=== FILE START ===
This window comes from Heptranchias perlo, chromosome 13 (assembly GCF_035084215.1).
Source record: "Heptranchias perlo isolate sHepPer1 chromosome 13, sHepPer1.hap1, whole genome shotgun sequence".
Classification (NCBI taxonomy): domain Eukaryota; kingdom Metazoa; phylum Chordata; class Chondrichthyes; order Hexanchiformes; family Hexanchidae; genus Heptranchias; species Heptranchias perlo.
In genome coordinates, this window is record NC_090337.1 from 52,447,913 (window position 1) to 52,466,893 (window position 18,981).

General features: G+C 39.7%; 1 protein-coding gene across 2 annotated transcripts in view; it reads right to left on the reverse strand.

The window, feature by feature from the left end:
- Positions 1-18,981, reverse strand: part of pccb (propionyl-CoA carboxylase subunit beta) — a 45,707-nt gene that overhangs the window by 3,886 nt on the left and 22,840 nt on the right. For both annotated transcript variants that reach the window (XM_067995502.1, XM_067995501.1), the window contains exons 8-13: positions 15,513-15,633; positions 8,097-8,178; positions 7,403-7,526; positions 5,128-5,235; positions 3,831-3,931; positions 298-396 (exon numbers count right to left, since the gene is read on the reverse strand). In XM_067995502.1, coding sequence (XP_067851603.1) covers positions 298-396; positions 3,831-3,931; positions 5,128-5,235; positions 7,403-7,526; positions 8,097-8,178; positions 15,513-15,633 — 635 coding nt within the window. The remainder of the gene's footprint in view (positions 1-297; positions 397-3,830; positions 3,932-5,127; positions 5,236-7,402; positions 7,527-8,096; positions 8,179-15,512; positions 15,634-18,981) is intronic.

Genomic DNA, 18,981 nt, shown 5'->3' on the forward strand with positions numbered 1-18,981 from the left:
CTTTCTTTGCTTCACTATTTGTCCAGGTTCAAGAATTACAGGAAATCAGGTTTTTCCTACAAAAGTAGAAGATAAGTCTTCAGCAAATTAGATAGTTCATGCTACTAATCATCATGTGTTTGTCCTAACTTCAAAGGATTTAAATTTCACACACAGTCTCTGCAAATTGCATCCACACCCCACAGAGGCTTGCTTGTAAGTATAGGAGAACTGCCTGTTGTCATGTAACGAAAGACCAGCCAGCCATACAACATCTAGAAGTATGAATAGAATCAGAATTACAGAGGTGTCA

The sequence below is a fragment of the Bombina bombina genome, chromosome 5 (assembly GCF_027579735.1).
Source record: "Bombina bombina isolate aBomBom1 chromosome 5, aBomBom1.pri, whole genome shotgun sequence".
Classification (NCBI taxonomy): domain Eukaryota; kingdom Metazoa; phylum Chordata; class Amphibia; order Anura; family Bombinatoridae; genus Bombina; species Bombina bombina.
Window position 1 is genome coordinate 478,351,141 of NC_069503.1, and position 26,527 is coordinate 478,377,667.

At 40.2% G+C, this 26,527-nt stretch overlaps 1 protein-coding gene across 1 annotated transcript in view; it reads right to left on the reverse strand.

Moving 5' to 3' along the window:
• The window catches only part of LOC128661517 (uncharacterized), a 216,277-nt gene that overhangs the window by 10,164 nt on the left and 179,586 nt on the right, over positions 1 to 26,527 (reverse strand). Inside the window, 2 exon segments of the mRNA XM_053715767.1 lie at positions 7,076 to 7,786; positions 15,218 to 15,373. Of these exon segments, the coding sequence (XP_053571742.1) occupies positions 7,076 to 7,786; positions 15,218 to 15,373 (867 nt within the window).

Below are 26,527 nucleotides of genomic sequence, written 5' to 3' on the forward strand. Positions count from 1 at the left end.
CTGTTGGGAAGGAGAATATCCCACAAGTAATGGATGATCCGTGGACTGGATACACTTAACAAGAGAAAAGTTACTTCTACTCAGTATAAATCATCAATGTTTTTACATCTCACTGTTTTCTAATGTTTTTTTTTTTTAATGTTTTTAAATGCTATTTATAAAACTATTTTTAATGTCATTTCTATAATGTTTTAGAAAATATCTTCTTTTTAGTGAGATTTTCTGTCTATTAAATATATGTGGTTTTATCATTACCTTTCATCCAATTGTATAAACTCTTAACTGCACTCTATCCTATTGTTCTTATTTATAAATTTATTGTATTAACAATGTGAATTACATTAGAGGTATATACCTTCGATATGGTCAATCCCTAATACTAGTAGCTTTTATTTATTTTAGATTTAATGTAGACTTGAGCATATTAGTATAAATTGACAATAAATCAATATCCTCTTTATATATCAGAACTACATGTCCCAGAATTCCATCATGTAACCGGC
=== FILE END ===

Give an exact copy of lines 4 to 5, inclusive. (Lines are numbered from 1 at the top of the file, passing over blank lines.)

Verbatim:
In genome coordinates, this window is record NC_090337.1 from 52,447,913 (window position 1) to 52,466,893 (window position 18,981).

General features: G+C 39.7%; 1 protein-coding gene across 2 annotated transcripts in view; it reads right to left on the reverse strand.